Quality of Life is defined as ''an individual's perception of their position in life in the context of the culture and value systems in which they live and in relation to their goals,expectations, standards and concerns’' by The World Health Organization (THE WHOQOL GROUP, 1994).
It is important to assess quality of life in clinical trials as health professionals and researcher, and the patient often have different perceptions about the same topic - what the professional considers to be "successful" is not always considered as such by the patient.
Our team questioned: What’s the most appropriate instrument for clinical research and practice? This article summarises the review conducted by our research team in order to evaluate the options when measuring Quality of Life in clinical trials.
How to measure Quality of Life in clinical trials?
Five questionnaires to assess Quality of Life were analyzed in the present study:
- World Health Organization Quality of Life Assessment Instrument (WHOQOL)
- Medical Outcomes Study 36-item Short-Form Health Survey (SF-36)
- Medical Outcomes Study 12-item Short-Form Health Survey (SF-12)
- Nottingham Health Profile (NHP)
- Euro-Quality of Life Questionnaire (EuroQoL, EQ-5D).
The surveys were selected based on an electronic search. Relevant studies were collected from the following databases:
EQ-5D, SF-12, SF-36,and WHOQOL were selected to be evaluated according to the criteria suggested by Aaronson et al, 2002, where the authors address the importance of eight domains:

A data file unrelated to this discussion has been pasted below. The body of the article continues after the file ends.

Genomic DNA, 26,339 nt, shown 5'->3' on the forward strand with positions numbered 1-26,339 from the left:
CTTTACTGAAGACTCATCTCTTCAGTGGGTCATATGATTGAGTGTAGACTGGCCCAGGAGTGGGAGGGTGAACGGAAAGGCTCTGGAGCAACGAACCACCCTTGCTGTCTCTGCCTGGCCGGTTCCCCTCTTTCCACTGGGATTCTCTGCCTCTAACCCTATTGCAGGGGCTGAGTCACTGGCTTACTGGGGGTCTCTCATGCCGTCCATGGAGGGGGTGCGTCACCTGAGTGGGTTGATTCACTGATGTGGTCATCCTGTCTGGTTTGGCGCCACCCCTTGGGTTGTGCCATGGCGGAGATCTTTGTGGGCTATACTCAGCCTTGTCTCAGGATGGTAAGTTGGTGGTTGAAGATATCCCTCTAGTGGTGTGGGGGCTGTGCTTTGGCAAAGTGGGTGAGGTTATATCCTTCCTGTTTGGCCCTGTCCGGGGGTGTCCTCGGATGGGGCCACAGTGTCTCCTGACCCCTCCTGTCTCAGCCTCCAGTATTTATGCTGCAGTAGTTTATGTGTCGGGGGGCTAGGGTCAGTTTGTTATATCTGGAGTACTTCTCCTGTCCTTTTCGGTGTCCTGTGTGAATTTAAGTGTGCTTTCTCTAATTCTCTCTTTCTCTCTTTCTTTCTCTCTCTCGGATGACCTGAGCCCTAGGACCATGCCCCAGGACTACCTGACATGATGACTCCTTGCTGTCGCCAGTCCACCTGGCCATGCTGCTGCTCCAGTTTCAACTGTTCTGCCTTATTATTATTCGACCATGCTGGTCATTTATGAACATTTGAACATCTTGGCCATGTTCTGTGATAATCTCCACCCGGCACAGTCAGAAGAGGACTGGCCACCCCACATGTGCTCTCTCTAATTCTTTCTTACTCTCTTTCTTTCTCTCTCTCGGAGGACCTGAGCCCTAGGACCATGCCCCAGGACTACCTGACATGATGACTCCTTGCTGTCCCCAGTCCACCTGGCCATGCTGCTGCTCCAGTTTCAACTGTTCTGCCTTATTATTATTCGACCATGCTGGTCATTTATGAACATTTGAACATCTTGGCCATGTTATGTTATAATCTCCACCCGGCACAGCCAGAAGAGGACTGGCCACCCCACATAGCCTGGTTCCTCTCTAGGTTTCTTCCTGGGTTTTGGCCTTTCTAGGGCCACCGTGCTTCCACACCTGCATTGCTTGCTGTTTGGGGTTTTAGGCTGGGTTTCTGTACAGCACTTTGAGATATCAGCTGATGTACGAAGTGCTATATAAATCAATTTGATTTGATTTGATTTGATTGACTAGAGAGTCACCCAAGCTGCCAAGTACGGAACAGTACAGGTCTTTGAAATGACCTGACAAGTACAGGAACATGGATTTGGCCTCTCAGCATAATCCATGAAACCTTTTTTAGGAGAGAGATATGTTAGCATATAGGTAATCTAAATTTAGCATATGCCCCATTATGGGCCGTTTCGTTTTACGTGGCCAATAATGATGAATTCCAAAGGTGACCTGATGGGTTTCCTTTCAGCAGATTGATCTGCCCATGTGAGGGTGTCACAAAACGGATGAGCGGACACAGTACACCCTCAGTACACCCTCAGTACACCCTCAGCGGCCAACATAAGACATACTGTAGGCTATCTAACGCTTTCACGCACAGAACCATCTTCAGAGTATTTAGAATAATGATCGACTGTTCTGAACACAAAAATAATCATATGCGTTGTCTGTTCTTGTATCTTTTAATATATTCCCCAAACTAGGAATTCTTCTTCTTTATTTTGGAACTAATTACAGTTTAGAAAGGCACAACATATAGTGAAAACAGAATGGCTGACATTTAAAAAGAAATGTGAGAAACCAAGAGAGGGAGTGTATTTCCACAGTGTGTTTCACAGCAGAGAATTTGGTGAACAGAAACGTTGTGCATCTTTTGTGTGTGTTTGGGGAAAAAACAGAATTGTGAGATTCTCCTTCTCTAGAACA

- conceptual and measurement model
- respondent and administrative burden
- alternate forms
- cultural and language adaptations
A sub-set were then compared following Hyland 2003 criteria for an ideal cross-sectional questionnaire (single-use):
- Simple(e.g., binary or tertiary) response format
- Items cover the whole severity range of QoL deficit
- Items with floor and ceiling effects should be included
- Items need not be relevant to all patients
- Items irrelevant to the disease should not be included (unless the scale is to be sensitive to co-morbidity)
Of the five QoL questionnaires identified, SF-36 was the most widely used. However, in cardiovascular disease studies it was the WHOQOL.
EQ-5D and the SF-12were selected as adequate. The main disadvantage of the EQ-5D questionnaire was its ceiling effect, and the main advantage of the SF-12 are more refined answer options. Quality of Life SF-12 covers mood and energy – lacks sleep pattern and sleep quality data. Different variables that may affect the results of the Quality of Life questions. Understanding the patient perception about their condition and how it has already been impacting their lives can help in the management of multiple morbidities.
Limitation about questionnaires and surveys is the fact that the final score can be affected by the way the instrument is applied. The way the questionnaires are applied has a direct influence on the final result of each score:
- factors that cannot be modified: number of questions, the number of questionnaires and sociodemographic factors
- factors that can be modified: health professional/researcher will conduct the visit and will explain about the data collection to the patient
Patients in situations of vulnerability feel discriminated when attending health appointments. Identify patients concerns and perceptions is crucial to the success and support of treatment.